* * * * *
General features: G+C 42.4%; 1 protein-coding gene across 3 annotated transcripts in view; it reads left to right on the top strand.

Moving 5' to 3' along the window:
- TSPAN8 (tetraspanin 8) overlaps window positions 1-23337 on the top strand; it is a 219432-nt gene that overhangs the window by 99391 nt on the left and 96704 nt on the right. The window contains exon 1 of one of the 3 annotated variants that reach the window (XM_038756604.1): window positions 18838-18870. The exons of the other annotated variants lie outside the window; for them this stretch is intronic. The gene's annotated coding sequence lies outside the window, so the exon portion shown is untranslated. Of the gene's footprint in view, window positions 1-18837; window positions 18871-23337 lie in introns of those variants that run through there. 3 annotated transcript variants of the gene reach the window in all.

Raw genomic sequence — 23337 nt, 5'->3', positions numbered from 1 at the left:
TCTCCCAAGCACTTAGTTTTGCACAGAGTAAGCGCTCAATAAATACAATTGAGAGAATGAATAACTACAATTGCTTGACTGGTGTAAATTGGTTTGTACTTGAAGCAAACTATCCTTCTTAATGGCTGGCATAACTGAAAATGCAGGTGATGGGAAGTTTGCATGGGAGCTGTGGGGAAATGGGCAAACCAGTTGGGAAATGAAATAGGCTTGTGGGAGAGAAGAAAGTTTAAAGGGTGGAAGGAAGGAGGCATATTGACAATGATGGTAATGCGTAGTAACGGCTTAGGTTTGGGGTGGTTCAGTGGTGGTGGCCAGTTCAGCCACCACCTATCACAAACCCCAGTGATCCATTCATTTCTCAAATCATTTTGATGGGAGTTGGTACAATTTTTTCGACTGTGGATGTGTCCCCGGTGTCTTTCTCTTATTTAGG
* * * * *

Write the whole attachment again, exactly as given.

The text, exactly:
General features: G+C 42.4%; 1 protein-coding gene across 3 annotated transcripts in view; it reads left to right on the top strand.

Moving 5' to 3' along the window:
- TSPAN8 (tetraspanin 8) overlaps window positions 1-23337 on the top strand; it is a 219432-nt gene that overhangs the window by 99391 nt on the left and 96704 nt on the right. The window contains exon 1 of one of the 3 annotated variants that reach the window (XM_038756604.1): window positions 18838-18870. The exons of the other annotated variants lie outside the window; for them this stretch is intronic. The gene's annotated coding sequence lies outside the window, so the exon portion shown is untranslated. Of the gene's footprint in view, window positions 1-18837; window positions 18871-23337 lie in introns of those variants that run through there. 3 annotated transcript variants of the gene reach the window in all.

Raw genomic sequence — 23337 nt, 5'->3', positions numbered from 1 at the left:
TCTCCCAAGCACTTAGTTTTGCACAGAGTAAGCGCTCAATAAATACAATTGAGAGAATGAATAACTACAATTGCTTGACTGGTGTAAATTGGTTTGTACTTGAAGCAAACTATCCTTCTTAATGGCTGGCATAACTGAAAATGCAGGTGATGGGAAGTTTGCATGGGAGCTGTGGGGAAATGGGCAAACCAGTTGGGAAATGAAATAGGCTTGTGGGAGAGAAGAAAGTTTAAAGGGTGGAAGGAAGGAGGCATATTGACAATGATGGTAATGCGTAGTAACGGCTTAGGTTTGGGGTGGTTCAGTGGTGGTGGCCAGTTCAGCCACCACCTATCACAAACCCCAGTGATCCATTCATTTCTCAAATCATTTTGATGGGAGTTGGTACAATTTTTTCGACTGTGGATGTGTCCCCGGTGTCTTTCTCTTATTTAGG